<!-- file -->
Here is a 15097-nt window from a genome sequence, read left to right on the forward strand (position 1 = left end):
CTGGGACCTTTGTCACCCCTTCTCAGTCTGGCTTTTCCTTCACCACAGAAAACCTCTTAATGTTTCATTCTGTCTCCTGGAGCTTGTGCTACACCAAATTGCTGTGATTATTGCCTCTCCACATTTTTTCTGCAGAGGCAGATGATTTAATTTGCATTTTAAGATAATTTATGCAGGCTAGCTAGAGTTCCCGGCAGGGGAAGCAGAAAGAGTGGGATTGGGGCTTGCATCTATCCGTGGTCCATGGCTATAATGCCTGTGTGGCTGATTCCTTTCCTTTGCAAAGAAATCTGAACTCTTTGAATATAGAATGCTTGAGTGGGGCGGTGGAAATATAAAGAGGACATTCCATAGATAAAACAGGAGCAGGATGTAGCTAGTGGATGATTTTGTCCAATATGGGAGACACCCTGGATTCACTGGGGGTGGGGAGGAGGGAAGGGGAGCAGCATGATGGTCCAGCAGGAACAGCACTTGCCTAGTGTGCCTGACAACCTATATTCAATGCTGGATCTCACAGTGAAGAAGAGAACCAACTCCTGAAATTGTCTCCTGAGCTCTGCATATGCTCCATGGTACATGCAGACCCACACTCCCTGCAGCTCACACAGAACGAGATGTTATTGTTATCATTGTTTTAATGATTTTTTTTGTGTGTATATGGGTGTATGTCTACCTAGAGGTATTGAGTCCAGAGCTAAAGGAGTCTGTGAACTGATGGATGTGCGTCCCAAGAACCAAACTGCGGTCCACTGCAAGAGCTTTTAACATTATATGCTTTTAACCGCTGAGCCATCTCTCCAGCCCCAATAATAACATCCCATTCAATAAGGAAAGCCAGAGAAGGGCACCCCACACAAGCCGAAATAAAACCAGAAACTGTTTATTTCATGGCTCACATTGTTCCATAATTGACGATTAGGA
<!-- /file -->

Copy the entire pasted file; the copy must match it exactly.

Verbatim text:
Here is a 15097-nt window from a genome sequence, read left to right on the forward strand (position 1 = left end):
CTGGGACCTTTGTCACCCCTTCTCAGTCTGGCTTTTCCTTCACCACAGAAAACCTCTTAATGTTTCATTCTGTCTCCTGGAGCTTGTGCTACACCAAATTGCTGTGATTATTGCCTCTCCACATTTTTTCTGCAGAGGCAGATGATTTAATTTGCATTTTAAGATAATTTATGCAGGCTAGCTAGAGTTCCCGGCAGGGGAAGCAGAAAGAGTGGGATTGGGGCTTGCATCTATCCGTGGTCCATGGCTATAATGCCTGTGTGGCTGATTCCTTTCCTTTGCAAAGAAATCTGAACTCTTTGAATATAGAATGCTTGAGTGGGGCGGTGGAAATATAAAGAGGACATTCCATAGATAAAACAGGAGCAGGATGTAGCTAGTGGATGATTTTGTCCAATATGGGAGACACCCTGGATTCACTGGGGGTGGGGAGGAGGGAAGGGGAGCAGCATGATGGTCCAGCAGGAACAGCACTTGCCTAGTGTGCCTGACAACCTATATTCAATGCTGGATCTCACAGTGAAGAAGAGAACCAACTCCTGAAATTGTCTCCTGAGCTCTGCATATGCTCCATGGTACATGCAGACCCACACTCCCTGCAGCTCACACAGAACGAGATGTTATTGTTATCATTGTTTTAATGATTTTTTTTGTGTGTATATGGGTGTATGTCTACCTAGAGGTATTGAGTCCAGAGCTAAAGGAGTCTGTGAACTGATGGATGTGCGTCCCAAGAACCAAACTGCGGTCCACTGCAAGAGCTTTTAACATTATATGCTTTTAACCGCTGAGCCATCTCTCCAGCCCCAATAATAACATCCCATTCAATAAGGAAAGCCAGAGAAGGGCACCCCACACAAGCCGAAATAAAACCAGAAACTGTTTATTTCATGGCTCACATTGTTCCATAATTGACGATTAGGA